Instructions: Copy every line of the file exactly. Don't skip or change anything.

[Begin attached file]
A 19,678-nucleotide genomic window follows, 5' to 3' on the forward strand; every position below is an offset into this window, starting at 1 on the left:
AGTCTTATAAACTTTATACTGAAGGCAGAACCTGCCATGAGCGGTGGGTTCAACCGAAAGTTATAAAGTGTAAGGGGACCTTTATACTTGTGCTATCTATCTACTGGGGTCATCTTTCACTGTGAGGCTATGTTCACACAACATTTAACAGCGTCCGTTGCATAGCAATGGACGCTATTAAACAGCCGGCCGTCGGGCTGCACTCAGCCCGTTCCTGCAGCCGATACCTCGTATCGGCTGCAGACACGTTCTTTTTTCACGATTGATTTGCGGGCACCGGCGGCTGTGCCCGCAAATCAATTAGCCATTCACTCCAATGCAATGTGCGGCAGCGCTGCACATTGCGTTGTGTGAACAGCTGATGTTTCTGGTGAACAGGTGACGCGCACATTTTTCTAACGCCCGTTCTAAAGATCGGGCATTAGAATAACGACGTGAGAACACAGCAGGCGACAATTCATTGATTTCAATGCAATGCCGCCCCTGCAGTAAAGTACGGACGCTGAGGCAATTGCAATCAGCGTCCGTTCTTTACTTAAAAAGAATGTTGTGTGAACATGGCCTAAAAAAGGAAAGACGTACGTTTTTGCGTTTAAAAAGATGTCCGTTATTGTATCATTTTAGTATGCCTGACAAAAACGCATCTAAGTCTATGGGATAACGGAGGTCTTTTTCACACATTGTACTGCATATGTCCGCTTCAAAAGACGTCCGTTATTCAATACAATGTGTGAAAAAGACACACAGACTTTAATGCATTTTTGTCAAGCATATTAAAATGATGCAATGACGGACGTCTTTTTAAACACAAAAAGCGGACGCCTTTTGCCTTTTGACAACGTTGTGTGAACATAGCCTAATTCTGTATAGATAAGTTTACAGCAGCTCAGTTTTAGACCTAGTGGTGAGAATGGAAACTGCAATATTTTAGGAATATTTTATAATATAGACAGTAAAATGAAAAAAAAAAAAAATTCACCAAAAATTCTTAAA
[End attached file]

A 19,678-nucleotide genomic window follows, 5' to 3' on the forward strand; every position below is an offset into this window, starting at 1 on the left:
AGTCTTATAAACTTTATACTGAAGGCAGAACCTGCCATGAGCGGTGGGTTCAACCGAAAGTTATAAAGTGTAAGGGGACCTTTATACTTGTGCTATCTATCTACTGGGGTCATCTTTCACTGTGAGGCTATGTTCACACAACATTTAACAGCGTCCGTTGCATAGCAATGGACGCTATTAAACAGCCGGCCGTCGGGCTGCACTCAGCCCGTTCCTGCAGCCGATACCTCGTATCGGCTGCAGACACGTTCTTTTTTCACGATTGATTTGCGGGCACCGGCGGCTGTGCCCGCAAATCAATTAGCCATTCACTCCAATGCAATGTGCGGCAGCGCTGCACATTGCGTTGTGTGAACAGCTGATGTTTCTGGTGAACAGGTGACGCGCACATTTTTCTAACGCCCGTTCTAAAGATCGGGCATTAGAATAACGACGTGAGAACACAGCAGGCGACAATTCATTGATTTCAATGCAATGCCGCCCCTGCAGTAAAGTACGGACGCTGAGGCAATTGCAATCAGCGTCCGTTCTTTACTTAAAAAGAATGTTGTGTGAACATGGCCTAAAAAAGGAAAGACGTACGTTTTTGCGTTTAAAAAGATGTCCGTTATTGTATCATTTTAGTATGCCTGACAAAAACGCATCTAAGTCTATGGGATAACGGAGGTCTTTTTCACACATTGTACTGCATATGTCCGCTTCAAAAGACGTCCGTTATTCAATACAATGTGTGAAAAAGACACACAGACTTTAATGCATTTTTGTCAAGCATATTAAAATGATGCAATGACGGACGTCTTTTTAAACACAAAAAGCGGACGCCTTTTGCCTTTTGACAACGTTGTGTGAACATAGCCTAATTCTGTATAGATAAGTTTACAGCAGCTCAGTTTTAGACCTAGTGGTGAGAATGGAAACTGCAATATTTTAGGAATATTTTATAATATAGACAGTAAAATGAAAAAAAAAAAAAATTCACCAAAAATTCTTAAA